Murakami says that he does not plot out his novels ahead of time, preferring instead to let the stories tell themselves. In the case of The Wind-Up Bird Chronicle that is self-evident. The plot wanders into interleaving stories. Some of them work astonishingly well: gripping historical thrillers wrapped in letters. Others miss or are completely forgotten: a fable of a young boy. Overall, I get the sense that Murakami really wanted this book to be a literary work and it reaches in a somewhat obvious way. Over time, though, Murakami’s writing gets tighter, as in his later book Kafka on the Shore.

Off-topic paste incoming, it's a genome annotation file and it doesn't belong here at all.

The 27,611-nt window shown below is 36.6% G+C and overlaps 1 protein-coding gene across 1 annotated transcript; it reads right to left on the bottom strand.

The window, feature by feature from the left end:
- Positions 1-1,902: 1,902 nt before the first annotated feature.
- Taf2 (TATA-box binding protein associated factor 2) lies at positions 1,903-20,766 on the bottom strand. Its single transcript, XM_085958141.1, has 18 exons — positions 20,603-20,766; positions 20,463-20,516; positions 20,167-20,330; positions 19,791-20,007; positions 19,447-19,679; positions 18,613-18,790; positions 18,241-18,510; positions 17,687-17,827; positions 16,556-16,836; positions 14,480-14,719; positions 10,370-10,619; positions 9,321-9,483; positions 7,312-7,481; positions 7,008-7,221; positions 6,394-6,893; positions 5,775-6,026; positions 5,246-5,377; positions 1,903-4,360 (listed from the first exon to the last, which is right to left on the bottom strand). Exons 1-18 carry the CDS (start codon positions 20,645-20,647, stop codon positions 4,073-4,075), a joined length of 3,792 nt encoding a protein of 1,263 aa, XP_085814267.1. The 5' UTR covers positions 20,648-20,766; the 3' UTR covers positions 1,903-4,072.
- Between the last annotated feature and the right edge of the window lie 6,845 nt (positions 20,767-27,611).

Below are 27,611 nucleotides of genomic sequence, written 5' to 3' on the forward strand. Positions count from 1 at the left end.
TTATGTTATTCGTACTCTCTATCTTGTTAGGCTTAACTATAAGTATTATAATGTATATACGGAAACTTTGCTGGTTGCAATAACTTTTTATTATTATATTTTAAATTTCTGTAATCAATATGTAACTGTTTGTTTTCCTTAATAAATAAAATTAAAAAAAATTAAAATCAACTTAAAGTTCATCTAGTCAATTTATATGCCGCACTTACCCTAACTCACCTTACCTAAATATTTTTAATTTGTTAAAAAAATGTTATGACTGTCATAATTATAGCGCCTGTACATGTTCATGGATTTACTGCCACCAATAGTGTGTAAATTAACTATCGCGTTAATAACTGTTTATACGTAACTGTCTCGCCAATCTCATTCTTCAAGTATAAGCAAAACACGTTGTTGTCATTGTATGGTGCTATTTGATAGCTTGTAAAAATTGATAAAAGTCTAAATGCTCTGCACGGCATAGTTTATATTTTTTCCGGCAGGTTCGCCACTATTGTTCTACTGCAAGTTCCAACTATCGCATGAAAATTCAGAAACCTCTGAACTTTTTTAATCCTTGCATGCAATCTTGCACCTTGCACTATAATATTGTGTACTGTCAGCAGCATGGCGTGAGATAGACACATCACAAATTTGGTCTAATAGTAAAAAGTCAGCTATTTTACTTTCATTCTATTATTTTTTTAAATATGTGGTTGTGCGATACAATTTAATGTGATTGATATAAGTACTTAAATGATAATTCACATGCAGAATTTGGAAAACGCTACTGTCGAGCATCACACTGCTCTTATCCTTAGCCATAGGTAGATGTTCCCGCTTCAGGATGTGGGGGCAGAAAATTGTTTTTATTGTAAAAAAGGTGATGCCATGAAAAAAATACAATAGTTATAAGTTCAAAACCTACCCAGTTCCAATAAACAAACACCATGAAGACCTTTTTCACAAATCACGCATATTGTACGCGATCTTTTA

Despite its flaws, the book succeeds in many ways. There is a lot of interesting history here and Murakami attempts to reckon with the history of Japan after World War II and the rise of media consumption as a form of politics. In some ways, the book predicts the effects of the Internet and social media on politics, at least in the US. The shadowy figure of Noboru Wataya, especially as his power grows through his media appearances, shows the rise and power of those who are entirely shine and not substance.